When people are searching for new jobs, there’s plenty of ways they can research a company and find out about the job they’re applying for and what skills it requires. But what can be more difficult is finding out about the pay range.
In Indiana, employers aren’t required by law to provide a wage range when they post a job ad, something pay equity advocates like Rep. Sue Errington, D-Muncie, say they think could be a big boost to reducing the gender wage gap and wage disparities that impact people of color.
There’s been a recent surge in the number of U.S. states that have passed pay transparency laws and similar pay equity-related legislation, like salary history bans.
Colorado was the first state to pass such a law with its Equal Pay for Equal Work Act, which went into effect in January 2021.
The Colorado law prohibits all employers from discriminating because of sex, including gender identity — alone or with another protected status — by paying less for substantially similar work in terms of skill, effort and responsibility.
It requires employers to list salaries, hourly pay or salary ranges in job postings, notify employees of promotional opportunities, let employees share pay information, and keep job description and wage rate records.
The law also includes a salary history ban, with employers prohibited from seeking the wage history of a prospective employee or relying on that person’s salary history to determine a wage.
Since Colorado enacted its pay transparency law, six other states have followed suit, with Illinois, Hawaii and New York passing legislation that will soon take effect. Several other states are considering similar bills.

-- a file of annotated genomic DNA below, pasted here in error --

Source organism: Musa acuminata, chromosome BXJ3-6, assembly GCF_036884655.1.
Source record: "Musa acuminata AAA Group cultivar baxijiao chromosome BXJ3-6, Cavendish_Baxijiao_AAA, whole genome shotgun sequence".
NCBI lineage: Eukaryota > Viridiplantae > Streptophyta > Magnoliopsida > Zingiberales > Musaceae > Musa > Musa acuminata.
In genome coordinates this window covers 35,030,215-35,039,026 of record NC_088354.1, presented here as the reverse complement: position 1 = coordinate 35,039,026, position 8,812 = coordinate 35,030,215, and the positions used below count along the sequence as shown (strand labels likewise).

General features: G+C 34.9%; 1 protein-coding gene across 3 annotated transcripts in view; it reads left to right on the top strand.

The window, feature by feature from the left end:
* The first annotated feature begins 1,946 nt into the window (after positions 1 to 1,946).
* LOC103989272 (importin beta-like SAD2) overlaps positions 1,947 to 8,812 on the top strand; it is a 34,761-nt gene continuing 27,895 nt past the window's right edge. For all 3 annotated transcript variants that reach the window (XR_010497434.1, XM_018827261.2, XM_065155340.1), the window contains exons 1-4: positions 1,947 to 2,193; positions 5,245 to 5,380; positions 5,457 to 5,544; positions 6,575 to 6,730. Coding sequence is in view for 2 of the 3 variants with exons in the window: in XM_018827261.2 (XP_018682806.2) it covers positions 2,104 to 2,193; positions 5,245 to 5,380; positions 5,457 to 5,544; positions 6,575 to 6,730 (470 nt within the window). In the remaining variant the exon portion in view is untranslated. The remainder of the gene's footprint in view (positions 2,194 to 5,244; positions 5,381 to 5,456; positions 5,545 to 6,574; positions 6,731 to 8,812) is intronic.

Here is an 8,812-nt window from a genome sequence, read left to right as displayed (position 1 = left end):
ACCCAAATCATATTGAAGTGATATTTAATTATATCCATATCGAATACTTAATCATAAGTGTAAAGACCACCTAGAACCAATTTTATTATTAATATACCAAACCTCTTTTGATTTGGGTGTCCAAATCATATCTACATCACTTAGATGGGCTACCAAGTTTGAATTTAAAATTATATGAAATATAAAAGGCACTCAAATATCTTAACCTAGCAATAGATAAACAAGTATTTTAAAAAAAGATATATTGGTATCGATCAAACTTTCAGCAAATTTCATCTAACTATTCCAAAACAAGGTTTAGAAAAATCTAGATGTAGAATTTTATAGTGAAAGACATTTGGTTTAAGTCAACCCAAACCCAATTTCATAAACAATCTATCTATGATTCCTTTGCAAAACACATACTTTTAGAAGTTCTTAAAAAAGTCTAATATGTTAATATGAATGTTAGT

Errington said Indiana faces the same issues as any other state in terms of wage gaps.
The Indiana Commission for Women lists the difference between what the average woman, working full-time year-round, makes as 72 cents compared to every dollar for the average male working in that same category.
“We know there’s a gender wage gap,” Errington said. “It’s worse for minorities.”
One year before Colorado passed its law in 2019, the Institute for Women’s Policy Research and The Women’s Foundation of Colorado released a report detailing that women in the state earned 86 cents for every dollar men earned, with Latinas earning 53.5 cents and Black women earning 63.1 cents for every dollar earned by white men.
Elizabeth Wood, press secretary for the Indiana House Democratic Caucus, said women are paid roughly 22% less than men on average nationally, with inflation continuing to widen the gap. Also, in the past three years, Wood said men have had significantly higher percentages of wage growth compared to the wage growth percentages for women, which have remained stagnant.
In an effort to achieve greater pay equity, Errington first introduced salary history ban legislation in 2019. She followed up with similar legislation in 2020 and 2021.
Then in 2022, she authored House Bill 1031, but the bill again received a muted reception.
Errington’s HB 1031 would have prohibited, with certain exceptions, an employer from using an applicant’s wage history in the hiring process or relying on the wage history of an applicant for employment.
It also would have prohibited employers from failing or refusing to provide an applicant for employment the wage range for the position, and would have required an employer to provide to an employee the wage range for the employee’s job.
Finally, the bill would have allowed the Indiana Department of Labor to receive and investigate complaints surrounding wage ranges.